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Showing posts from January, 2012

The mysterious affair of the brown Rumex soap...

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Puzzled by my brown soap, I thought that maybe I hadn't used enough Rumex oil.  I generally use about 15-20 grams (0.5 -0.7 oz) of the infused oil in one recipe.  My recipes are small, either 500g or more usually 700 g (about 25 oz.)  The obvious solution was to use more oil, maybe double it, and see if that would change the color to pink.

So I did.  But it didn't.  Still stuck in the thinking that yellow and pink somehow go together I threw on some dried calendula and calluna, with a bit of yarrow.  It probably looks better on the brown background than it would on the intended pink,  but I will not be repeating that combination any time soon.  I scented it with Bensoin, Sweet Orange and Geranium.  Tha was a nice combination, which I might repeat.  The Soap was Olive oil, Coconut oil, Soy bean oil and Cocoa Butter.

I love the brown color though.  It's just really nice.  I sometimes forget how nice brown can be, I tend to think of it as a dull color, but it is so useful. …

The Surprises of Nature

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December was cold.  We got a lot of snow for Christmas, which was incredibly nice, but now it just feels like it has been snowing forever.  In this weather I just want to snuggle up in bed, preferably under an eiderdown.  It is amazing to me to think that in late November I was out on the allotment, building raised beds and digging manure and seaweed into the soil.  There was quite a lot of weeds that I had to get out before I dug in all the goodness, so I was actually weeding.  At the end of November!  That's a new one to me.
Fortunately Dock is a very common weed in the allotment ground, to the dismay of many people, and my delight.  I dug up quite a few fat and beautiful yellow roots.  This is the most perfect time to dig up roots, when all top growth has died down and all the goodness of the plant is stored in the roots.  Next best thing is this spring, just before the plant starts to put on new growth.  This, by the way, applies (very logically) to all roots.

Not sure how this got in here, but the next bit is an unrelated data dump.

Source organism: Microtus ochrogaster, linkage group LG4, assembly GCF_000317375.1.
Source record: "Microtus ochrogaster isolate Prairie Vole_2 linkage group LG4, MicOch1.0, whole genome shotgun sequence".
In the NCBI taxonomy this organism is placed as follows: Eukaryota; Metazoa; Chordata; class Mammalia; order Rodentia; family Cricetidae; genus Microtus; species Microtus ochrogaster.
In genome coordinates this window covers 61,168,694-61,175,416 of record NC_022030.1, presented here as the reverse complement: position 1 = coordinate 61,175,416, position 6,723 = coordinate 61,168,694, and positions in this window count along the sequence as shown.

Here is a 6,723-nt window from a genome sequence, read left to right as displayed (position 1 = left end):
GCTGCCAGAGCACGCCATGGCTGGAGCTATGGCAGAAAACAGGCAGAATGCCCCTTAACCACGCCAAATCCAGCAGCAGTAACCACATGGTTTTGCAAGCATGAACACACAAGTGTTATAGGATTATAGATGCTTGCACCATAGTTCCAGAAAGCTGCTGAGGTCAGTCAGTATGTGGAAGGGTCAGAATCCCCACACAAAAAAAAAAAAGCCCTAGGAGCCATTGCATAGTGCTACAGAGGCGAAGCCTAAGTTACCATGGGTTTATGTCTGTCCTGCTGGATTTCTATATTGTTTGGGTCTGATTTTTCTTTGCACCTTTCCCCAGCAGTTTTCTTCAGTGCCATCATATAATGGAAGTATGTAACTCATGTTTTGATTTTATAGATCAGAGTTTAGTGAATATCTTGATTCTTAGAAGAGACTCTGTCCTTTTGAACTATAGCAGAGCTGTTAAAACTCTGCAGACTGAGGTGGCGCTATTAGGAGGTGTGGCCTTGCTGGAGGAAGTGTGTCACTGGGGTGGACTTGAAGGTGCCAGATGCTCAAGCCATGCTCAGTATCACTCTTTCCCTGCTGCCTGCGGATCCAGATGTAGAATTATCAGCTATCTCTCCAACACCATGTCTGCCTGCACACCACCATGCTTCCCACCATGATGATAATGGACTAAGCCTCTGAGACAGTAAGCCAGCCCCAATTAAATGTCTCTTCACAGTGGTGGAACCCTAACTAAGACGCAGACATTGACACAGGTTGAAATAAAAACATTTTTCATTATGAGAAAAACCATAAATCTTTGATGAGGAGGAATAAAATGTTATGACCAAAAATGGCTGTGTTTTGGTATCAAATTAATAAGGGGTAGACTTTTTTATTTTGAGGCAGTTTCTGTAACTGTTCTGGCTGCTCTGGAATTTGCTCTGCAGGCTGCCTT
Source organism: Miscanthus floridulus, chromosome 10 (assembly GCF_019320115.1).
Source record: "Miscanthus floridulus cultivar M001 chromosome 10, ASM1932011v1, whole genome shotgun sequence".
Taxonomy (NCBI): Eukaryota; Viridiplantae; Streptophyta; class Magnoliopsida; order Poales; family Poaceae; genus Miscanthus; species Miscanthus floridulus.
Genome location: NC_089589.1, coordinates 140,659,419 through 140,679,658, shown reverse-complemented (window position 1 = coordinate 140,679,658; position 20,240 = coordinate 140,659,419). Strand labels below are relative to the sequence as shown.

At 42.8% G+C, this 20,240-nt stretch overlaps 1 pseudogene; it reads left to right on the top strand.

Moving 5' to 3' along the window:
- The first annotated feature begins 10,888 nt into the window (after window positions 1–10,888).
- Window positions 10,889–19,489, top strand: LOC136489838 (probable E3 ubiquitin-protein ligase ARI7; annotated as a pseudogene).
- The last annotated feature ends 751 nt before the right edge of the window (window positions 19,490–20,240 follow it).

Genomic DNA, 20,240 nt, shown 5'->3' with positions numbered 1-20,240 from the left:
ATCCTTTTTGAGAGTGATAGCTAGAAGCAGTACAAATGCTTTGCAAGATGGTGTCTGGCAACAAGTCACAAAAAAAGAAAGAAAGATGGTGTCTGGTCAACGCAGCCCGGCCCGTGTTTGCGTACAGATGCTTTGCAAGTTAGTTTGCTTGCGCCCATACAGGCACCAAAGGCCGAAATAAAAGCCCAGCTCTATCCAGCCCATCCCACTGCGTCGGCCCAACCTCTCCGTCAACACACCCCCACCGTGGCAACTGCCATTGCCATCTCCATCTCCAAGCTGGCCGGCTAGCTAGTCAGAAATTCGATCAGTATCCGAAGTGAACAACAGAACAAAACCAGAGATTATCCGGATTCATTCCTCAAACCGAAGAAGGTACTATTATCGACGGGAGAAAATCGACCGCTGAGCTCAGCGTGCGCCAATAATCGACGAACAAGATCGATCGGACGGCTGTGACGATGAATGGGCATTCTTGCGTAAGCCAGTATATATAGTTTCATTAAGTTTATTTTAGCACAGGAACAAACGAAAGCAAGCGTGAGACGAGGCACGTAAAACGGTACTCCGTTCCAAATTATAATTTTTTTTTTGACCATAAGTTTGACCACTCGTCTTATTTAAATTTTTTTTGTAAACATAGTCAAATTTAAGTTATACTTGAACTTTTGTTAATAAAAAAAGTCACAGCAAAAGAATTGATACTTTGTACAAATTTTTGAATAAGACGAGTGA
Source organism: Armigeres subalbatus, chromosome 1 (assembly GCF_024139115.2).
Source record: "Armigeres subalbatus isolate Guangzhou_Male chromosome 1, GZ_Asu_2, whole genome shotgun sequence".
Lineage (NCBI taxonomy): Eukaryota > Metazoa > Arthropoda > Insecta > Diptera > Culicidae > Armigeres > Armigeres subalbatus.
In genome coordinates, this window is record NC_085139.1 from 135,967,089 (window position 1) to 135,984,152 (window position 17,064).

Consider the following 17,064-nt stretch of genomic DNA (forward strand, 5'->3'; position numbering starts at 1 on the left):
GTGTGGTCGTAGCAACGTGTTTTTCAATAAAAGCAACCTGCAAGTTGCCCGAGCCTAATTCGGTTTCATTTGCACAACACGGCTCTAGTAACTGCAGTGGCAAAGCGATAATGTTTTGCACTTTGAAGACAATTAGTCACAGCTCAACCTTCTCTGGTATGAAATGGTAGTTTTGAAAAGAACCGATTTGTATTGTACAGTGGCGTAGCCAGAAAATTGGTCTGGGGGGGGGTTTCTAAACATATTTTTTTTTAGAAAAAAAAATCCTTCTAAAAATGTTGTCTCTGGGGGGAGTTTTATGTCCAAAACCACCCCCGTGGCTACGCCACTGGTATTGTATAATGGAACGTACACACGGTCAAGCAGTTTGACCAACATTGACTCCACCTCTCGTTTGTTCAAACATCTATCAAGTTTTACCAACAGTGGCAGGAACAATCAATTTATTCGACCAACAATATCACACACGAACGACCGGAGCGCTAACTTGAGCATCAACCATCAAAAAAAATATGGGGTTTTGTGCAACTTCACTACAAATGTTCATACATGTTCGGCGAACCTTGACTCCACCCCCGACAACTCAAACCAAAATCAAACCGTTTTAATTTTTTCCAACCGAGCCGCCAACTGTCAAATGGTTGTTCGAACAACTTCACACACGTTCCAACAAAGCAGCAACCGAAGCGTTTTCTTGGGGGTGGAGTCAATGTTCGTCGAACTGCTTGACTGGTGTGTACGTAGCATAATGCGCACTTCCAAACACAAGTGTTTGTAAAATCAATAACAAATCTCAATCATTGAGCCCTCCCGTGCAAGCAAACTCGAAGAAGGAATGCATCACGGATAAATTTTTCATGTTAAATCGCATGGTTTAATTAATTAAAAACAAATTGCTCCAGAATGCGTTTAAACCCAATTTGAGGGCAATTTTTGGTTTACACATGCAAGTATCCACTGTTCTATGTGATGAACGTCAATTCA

I still had a l…

Eiderdown

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I am the happy owner of 3 kilos of uncleaned eiderdown.  I originally bought a small bag, perhaps 600 grams, of Eiderdown at the Good Shepherd, a local thrift store.  Even if I knew that, cleaned, it would yield only 300 (10,5 oz) grams and a duvet for a full grown person requires 1000 grams (or 1 kilo/35 os/2.2 pounds) I thought it was worth it.  I had to pay a bit of money for it, probably about 60$, but Eiderdown is incomparable when it comes to duvets.  Mine is old and getting to be rather thin.  So I had the idea that I would start to collect eiderdown for the duvet that I would have for the rest of my life.

Just before Christmas I was lucky enough to find some more Eiderdown at the Good Shepherd.   This time it was 2,5 kilos of uncleaned down so I knew that I had all the down I needed for my new duvet even if more than half is straw, seaweed and feathers.  I couldn't believe my luck.  And this time I only had to pay around 40$, making the total outlay for the down about 10…